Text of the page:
When it comes to doctors and social media, the past few years have been occupied with how doctors can make the transition to public life. Our dialog has traditionally focused on digital immigrants - established physicians adjusting to life with new tools and a public voice. The discussion begins with the argument for why a physician should be there. But another ... Continue Reading about The Public Progression of Physicians
Can a patient teach medical school? Of course, according to The Mayo Clinic. They’ve been leading medicine for decades, so why wouldn’t they lead here? Today, The Mayo Clinic announced that e-Patient Dave deBronkart would serve as the 2015 Visiting Professor: Patient engagement and empowerment is a natural extension of Dr. Will Mayo’s vision of a medicine as a ... Continue Reading about Can a Patient Teach Medical School?
In 2012, the Medical Futures Lab offered Medicine in the Age of Networked Intelligence, a powerful 50,000 foot view of medicine and its radical disruption. The course was huge success and drew the attention of the social health community well beyond the confines of Rice University and the Texas Medical Center. I was thrilled to co-teach and co-create this course ... Continue Reading about Announcing edX Medicine in the Digital Age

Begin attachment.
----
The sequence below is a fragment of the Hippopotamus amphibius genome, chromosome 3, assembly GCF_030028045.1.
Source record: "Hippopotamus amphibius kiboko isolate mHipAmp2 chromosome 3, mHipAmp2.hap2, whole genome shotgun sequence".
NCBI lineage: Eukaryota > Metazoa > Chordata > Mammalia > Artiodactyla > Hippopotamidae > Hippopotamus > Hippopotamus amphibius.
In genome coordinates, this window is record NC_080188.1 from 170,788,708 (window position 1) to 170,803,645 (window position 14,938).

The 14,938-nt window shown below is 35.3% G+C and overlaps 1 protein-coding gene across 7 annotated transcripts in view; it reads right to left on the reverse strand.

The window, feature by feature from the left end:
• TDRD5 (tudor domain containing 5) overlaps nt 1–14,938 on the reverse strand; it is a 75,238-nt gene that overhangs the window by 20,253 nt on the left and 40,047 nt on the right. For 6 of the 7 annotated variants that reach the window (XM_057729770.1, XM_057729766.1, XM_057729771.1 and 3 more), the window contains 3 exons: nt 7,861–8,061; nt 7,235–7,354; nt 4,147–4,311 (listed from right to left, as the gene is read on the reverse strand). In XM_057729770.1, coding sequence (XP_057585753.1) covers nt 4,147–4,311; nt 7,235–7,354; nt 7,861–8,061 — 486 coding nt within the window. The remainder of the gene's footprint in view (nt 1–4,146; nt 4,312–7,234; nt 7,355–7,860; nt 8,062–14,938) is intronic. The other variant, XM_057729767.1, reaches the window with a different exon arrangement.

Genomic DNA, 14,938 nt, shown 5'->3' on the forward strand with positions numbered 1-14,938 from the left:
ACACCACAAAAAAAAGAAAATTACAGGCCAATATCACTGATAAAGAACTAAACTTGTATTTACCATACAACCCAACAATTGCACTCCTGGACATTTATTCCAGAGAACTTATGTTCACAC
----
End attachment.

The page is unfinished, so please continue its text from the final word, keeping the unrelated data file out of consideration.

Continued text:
I’ve been fortunate enough to attend Stanford Medicine X over the past 4 years. Each year I’m surrounded by the most remarkable people and ideas. And each year I think: What are we doing to bring these ideas to medical students? I think we’re closer. A natural evolution into medical education This weekend marked the announcement of the Medicine X | Ed 2015, a ... Continue Reading about Medicine X | Ed – A New Conversation in Medical Education
Anyone involved in medical education should read Thomas Friedman’s, How to Get a Job at Google. Read the piece and think about how Google could help us choose doctors for medical school. Google’s criteria are centered on five areas: Cognitive ability. The ability to process on the fly. Leadership. Emergent leadership as opposed to traditional ... Continue Reading about Can Google Help Us Choose Doctors?
The Kansas Board of Regents recently put the kibosh on open thinking. A new social media policy within University of Kansas institutions restricts “improper use of social media” and the posting of material “contrary to the best interest of the university.” Better put, if your superior doesn't like how you think, you could be out of a job. This reminds me of ... Continue Reading about How Antique Thinking Will Make Higher Ed Irrelevant